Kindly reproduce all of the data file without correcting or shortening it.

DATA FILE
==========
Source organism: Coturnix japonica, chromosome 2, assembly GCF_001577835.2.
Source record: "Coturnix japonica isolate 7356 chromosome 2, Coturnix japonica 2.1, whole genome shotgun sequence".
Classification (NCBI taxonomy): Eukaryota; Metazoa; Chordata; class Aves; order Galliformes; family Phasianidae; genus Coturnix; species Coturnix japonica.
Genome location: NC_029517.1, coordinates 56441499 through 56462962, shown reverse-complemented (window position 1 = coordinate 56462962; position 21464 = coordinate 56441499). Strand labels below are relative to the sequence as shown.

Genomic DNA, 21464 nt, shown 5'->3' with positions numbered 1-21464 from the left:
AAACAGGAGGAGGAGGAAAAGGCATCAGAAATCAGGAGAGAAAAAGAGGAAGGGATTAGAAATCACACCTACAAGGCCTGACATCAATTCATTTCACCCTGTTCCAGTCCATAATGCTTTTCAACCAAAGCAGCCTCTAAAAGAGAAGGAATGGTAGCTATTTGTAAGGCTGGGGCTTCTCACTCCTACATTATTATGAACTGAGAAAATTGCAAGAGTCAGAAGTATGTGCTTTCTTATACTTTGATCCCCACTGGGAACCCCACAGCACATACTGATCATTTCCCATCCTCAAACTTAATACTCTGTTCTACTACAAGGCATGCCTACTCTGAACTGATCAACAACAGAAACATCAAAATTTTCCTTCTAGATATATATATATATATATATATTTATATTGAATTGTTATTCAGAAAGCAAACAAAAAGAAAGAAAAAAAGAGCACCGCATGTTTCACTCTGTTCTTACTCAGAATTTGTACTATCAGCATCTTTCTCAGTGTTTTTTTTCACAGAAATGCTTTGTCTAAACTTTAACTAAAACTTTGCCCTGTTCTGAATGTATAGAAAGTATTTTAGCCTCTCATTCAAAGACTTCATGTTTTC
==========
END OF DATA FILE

Source organism: Coturnix japonica, chromosome 2, assembly GCF_001577835.2.
Source record: "Coturnix japonica isolate 7356 chromosome 2, Coturnix japonica 2.1, whole genome shotgun sequence".
Classification (NCBI taxonomy): Eukaryota; Metazoa; Chordata; class Aves; order Galliformes; family Phasianidae; genus Coturnix; species Coturnix japonica.
Genome location: NC_029517.1, coordinates 56441499 through 56462962, shown reverse-complemented (window position 1 = coordinate 56462962; position 21464 = coordinate 56441499). Strand labels below are relative to the sequence as shown.

Genomic DNA, 21464 nt, shown 5'->3' with positions numbered 1-21464 from the left:
AAACAGGAGGAGGAGGAAAAGGCATCAGAAATCAGGAGAGAAAAAGAGGAAGGGATTAGAAATCACACCTACAAGGCCTGACATCAATTCATTTCACCCTGTTCCAGTCCATAATGCTTTTCAACCAAAGCAGCCTCTAAAAGAGAAGGAATGGTAGCTATTTGTAAGGCTGGGGCTTCTCACTCCTACATTATTATGAACTGAGAAAATTGCAAGAGTCAGAAGTATGTGCTTTCTTATACTTTGATCCCCACTGGGAACCCCACAGCACATACTGATCATTTCCCATCCTCAAACTTAATACTCTGTTCTACTACAAGGCATGCCTACTCTGAACTGATCAACAACAGAAACATCAAAATTTTCCTTCTAGATATATATATATATATATATATTTATATTGAATTGTTATTCAGAAAGCAAACAAAAAGAAAGAAAAAAAGAGCACCGCATGTTTCACTCTGTTCTTACTCAGAATTTGTACTATCAGCATCTTTCTCAGTGTTTTTTTTCACAGAAATGCTTTGTCTAAACTTTAACTAAAACTTTGCCCTGTTCTGAATGTATAGAAAGTATTTTAGCCTCTCATTCAAAGACTTCATGTTTTC